I loved this book, set in 18th century England, about a lonely merchant who comes upon a mermaid that changes his life. Gowar’s debut novel is one of those rare books you can’t possibly categorize – is it historical fiction, fantasy, romance, or just literature? I heard of this book when it was nominated and shortlisted for the 2018 Women’s Prize for Fiction (the former Baileys Prize). Plus it came highly recommended by fellow blogger Elle Thinks.
I went into this book with no expectations about the plot, and I really fell in love with – and was at the same time maddened by – its characters. I consider it a pretty great feat when an author can make you care so much about characters who are at times weak, selfish, and occasionally despicable. There are a lot of layers in this story, and most of them work beautifully (one that doesn’t work is noted below).
Noah Hancock is a small-town merchant who worries about his investments, cargo on ships that can sink or be captured at any time. He mourns the death of his wife and infant son years ago, but has taken no steps to bring anyone else into his life, except for his niece Sukie, who is learning to take care of his house. When a captain sells Hancock’s ship and cargo and gives him a mermaid instead, Hancock has a choice. To recoup his losses, he has to step outside his counting house – he’s too practical to understand the wonder of a mermaid, but he’s also too practical to do nothing.
In stepping outside his comfort zone he meets Angelica Neal, a courtesan who’s struggling to control her own life and is doing a pretty poor job of it. Angelica is vain, selfish, and greedy – but she’s somehow sympathetic. If her only way to make a living is off her appearance and her body, she means to make the most of what she has.
In Gowar’s first novel, she really makes you feel you’ve stepped into this time and place with her attention to detail, from food to clothing to architecture.
And yet all about them is industry. He sees printers’ apprentices with their inky fingers, blacksmiths and pie-men and builders and lawyers. Doctors bustle the streets in their cauliflower wigs; apothecaries scoop from great majolica jars; furniture salesmen sit happy behind mullioned windows. But amongst all this brave order there are those who have fallen loose from it, as screws from a fine machine. In this city of a thousand trades, there is only one that the women return to as if they were called to it.
Though Hancock is the main character, in many ways this book is a look at the lives of women in 1780’s England, where they are wholly dependent on men, whether as a prostitute, a servant, a wife, a madam, or as something freakish to be captured and displayed (a metaphor for the lives of women in this story). At one point, Noah comments that all men and women are essentially enslaved by money, but it’s clear that his idea of enslavement is completely different from that of the women around him. And for the characters who are not white, their experience of enslavement is even more severe.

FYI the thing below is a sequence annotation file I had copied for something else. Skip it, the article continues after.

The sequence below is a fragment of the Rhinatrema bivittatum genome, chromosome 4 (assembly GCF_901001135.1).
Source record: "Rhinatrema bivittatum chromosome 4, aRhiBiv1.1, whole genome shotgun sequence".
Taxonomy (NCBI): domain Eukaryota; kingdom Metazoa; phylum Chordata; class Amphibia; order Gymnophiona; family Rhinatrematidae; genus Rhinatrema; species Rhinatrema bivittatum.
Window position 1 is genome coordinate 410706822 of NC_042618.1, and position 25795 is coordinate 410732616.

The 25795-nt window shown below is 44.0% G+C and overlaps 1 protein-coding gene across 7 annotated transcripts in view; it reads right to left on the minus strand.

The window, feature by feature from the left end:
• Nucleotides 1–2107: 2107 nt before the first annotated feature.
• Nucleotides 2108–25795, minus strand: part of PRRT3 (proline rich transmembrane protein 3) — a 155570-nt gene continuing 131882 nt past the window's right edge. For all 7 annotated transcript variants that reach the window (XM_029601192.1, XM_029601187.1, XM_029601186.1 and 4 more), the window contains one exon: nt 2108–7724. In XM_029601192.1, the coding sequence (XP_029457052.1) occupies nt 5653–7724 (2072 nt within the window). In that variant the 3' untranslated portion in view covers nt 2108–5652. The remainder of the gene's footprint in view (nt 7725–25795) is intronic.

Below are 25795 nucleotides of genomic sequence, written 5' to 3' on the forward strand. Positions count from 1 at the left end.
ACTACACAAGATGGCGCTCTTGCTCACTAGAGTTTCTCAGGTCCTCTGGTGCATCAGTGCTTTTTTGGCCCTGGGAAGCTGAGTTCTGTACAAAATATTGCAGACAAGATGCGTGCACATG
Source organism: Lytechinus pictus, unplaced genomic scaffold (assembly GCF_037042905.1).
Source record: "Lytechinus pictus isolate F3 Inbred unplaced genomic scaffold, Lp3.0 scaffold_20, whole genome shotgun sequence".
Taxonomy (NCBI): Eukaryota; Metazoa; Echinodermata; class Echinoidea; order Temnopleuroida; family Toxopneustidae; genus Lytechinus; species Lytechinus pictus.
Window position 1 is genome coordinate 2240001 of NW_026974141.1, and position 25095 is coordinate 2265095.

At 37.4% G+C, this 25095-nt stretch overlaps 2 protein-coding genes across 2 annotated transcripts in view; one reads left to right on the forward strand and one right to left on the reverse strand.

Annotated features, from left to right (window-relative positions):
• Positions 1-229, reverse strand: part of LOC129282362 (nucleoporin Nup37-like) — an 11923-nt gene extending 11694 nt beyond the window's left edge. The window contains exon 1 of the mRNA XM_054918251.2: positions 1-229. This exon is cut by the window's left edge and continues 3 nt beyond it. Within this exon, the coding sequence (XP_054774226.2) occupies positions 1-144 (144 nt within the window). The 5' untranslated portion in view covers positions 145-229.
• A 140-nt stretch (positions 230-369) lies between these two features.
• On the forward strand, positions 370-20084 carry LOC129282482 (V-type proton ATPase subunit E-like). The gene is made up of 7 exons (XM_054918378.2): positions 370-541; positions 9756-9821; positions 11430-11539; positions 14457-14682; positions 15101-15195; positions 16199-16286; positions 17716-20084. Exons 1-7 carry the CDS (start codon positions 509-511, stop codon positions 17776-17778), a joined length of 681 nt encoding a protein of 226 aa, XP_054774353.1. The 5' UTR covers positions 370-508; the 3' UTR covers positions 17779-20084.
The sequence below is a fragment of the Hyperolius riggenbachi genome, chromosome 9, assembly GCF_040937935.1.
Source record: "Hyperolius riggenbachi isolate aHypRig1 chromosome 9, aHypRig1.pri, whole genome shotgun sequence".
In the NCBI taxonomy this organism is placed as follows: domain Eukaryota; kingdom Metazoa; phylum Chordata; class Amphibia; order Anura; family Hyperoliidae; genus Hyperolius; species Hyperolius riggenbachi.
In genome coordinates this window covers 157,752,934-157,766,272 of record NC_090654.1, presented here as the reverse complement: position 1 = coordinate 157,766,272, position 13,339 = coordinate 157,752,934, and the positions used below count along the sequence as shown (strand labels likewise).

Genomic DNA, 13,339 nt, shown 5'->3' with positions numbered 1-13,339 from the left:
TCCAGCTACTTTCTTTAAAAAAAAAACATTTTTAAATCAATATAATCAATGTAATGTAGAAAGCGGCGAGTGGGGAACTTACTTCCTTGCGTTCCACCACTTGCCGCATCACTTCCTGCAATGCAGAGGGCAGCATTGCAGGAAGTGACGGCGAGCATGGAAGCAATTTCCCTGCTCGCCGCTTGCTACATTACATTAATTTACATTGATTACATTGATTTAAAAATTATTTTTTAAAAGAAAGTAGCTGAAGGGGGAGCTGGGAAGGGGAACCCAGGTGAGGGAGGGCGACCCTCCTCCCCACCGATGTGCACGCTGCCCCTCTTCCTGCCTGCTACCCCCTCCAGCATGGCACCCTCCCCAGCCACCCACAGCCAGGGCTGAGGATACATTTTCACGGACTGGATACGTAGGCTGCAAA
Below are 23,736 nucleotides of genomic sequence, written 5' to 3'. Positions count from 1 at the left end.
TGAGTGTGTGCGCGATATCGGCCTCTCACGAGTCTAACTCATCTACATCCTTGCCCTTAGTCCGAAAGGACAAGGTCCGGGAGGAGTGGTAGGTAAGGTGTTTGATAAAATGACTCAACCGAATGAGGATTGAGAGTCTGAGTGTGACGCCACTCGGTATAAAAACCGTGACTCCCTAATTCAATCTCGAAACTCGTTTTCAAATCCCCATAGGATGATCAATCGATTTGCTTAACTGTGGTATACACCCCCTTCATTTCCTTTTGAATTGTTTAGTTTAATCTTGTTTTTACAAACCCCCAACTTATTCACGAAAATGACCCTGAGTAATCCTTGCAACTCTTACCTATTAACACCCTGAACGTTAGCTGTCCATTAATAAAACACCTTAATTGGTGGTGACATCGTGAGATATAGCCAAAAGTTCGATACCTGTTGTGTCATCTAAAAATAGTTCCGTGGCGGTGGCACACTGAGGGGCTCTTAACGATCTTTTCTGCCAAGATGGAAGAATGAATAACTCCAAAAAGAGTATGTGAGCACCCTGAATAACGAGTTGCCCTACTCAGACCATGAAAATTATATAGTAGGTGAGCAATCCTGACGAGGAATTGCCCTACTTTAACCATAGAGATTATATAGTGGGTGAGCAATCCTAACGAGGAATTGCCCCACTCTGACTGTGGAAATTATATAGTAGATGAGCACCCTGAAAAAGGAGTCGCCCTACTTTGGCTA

One of the few flaws in this book is the story-line built around a servant and a prostitute who are black (Simeon and Polly). Gowar creates a really compelling story and then completely drops it, which is frustrating to say the least. Why introduce characters who face oppression that the other characters have no understanding of, and then ignore them?
I found Sukie one of the most interesting characters. As a young woman, she’s fortunate to have Hancock’s protection – and yet she always feels like an afterthought, someone he can cast off at any time. Her life is entirely circumscribed by Hancock and by her mother – and yet it could be much worse. I really liked Gowar’s depiction of the uneasy friendship that Sukie and Angelica form, both of them strengthened by the other’s support in a world where few people can be trusted.
He stares out of the window. He feels as if he were on a ship in the middle of a great ocean, too far from home to turn about, but so distant from the strange shore ahead that his craft will be buffeted apart by the waves before it reaches it. ‘Mr Hancock,’ she whispers. And he turns and sees her, golden as a beacon.
I appreciated the rich historical detail, the atmospheric writing, and the use of magical realism in this novel. But most of all I appreciated Gowar’s character development. Readers looking for fantasy and adventure may be disappointed in this book, but for all other readers I definitely recommend it.
It’s important to remember where we’ve come from, and how precious the right of self-determination is. This sounds like historical fiction of the best kind to me.